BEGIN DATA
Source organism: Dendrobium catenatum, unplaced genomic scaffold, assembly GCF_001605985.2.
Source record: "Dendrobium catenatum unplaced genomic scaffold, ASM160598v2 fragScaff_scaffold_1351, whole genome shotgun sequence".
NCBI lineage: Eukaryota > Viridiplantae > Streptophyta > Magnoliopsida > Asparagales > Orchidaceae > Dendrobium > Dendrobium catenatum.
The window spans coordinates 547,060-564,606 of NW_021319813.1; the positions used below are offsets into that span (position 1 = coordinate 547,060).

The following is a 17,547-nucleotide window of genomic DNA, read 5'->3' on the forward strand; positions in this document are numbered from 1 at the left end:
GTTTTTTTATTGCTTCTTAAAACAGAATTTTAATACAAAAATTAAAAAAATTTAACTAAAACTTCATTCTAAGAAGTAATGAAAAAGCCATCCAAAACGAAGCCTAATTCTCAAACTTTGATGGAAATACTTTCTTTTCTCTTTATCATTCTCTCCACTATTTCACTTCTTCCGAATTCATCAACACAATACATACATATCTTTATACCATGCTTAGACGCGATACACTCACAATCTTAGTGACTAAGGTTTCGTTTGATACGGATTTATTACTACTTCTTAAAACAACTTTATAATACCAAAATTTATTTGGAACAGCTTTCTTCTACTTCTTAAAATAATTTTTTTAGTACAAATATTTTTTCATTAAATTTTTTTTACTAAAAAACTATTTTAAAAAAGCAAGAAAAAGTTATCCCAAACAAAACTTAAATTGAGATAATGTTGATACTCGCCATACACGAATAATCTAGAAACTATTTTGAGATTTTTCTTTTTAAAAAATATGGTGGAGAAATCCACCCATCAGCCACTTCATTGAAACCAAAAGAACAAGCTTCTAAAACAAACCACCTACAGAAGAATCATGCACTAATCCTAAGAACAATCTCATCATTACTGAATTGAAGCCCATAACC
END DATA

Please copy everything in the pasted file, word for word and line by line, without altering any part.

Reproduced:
Source organism: Dendrobium catenatum, unplaced genomic scaffold, assembly GCF_001605985.2.
Source record: "Dendrobium catenatum unplaced genomic scaffold, ASM160598v2 fragScaff_scaffold_1351, whole genome shotgun sequence".
NCBI lineage: Eukaryota > Viridiplantae > Streptophyta > Magnoliopsida > Asparagales > Orchidaceae > Dendrobium > Dendrobium catenatum.
The window spans coordinates 547,060-564,606 of NW_021319813.1; the positions used below are offsets into that span (position 1 = coordinate 547,060).

The following is a 17,547-nucleotide window of genomic DNA, read 5'->3' on the forward strand; positions in this document are numbered from 1 at the left end:
GTTTTTTTATTGCTTCTTAAAACAGAATTTTAATACAAAAATTAAAAAAATTTAACTAAAACTTCATTCTAAGAAGTAATGAAAAAGCCATCCAAAACGAAGCCTAATTCTCAAACTTTGATGGAAATACTTTCTTTTCTCTTTATCATTCTCTCCACTATTTCACTTCTTCCGAATTCATCAACACAATACATACATATCTTTATACCATGCTTAGACGCGATACACTCACAATCTTAGTGACTAAGGTTTCGTTTGATACGGATTTATTACTACTTCTTAAAACAACTTTATAATACCAAAATTTATTTGGAACAGCTTTCTTCTACTTCTTAAAATAATTTTTTTAGTACAAATATTTTTTCATTAAATTTTTTTTACTAAAAAACTATTTTAAAAAAGCAAGAAAAAGTTATCCCAAACAAAACTTAAATTGAGATAATGTTGATACTCGCCATACACGAATAATCTAGAAACTATTTTGAGATTTTTCTTTTTAAAAAATATGGTGGAGAAATCCACCCATCAGCCACTTCATTGAAACCAAAAGAACAAGCTTCTAAAACAAACCACCTACAGAAGAATCATGCACTAATCCTAAGAACAATCTCATCATTACTGAATTGAAGCCCATAACC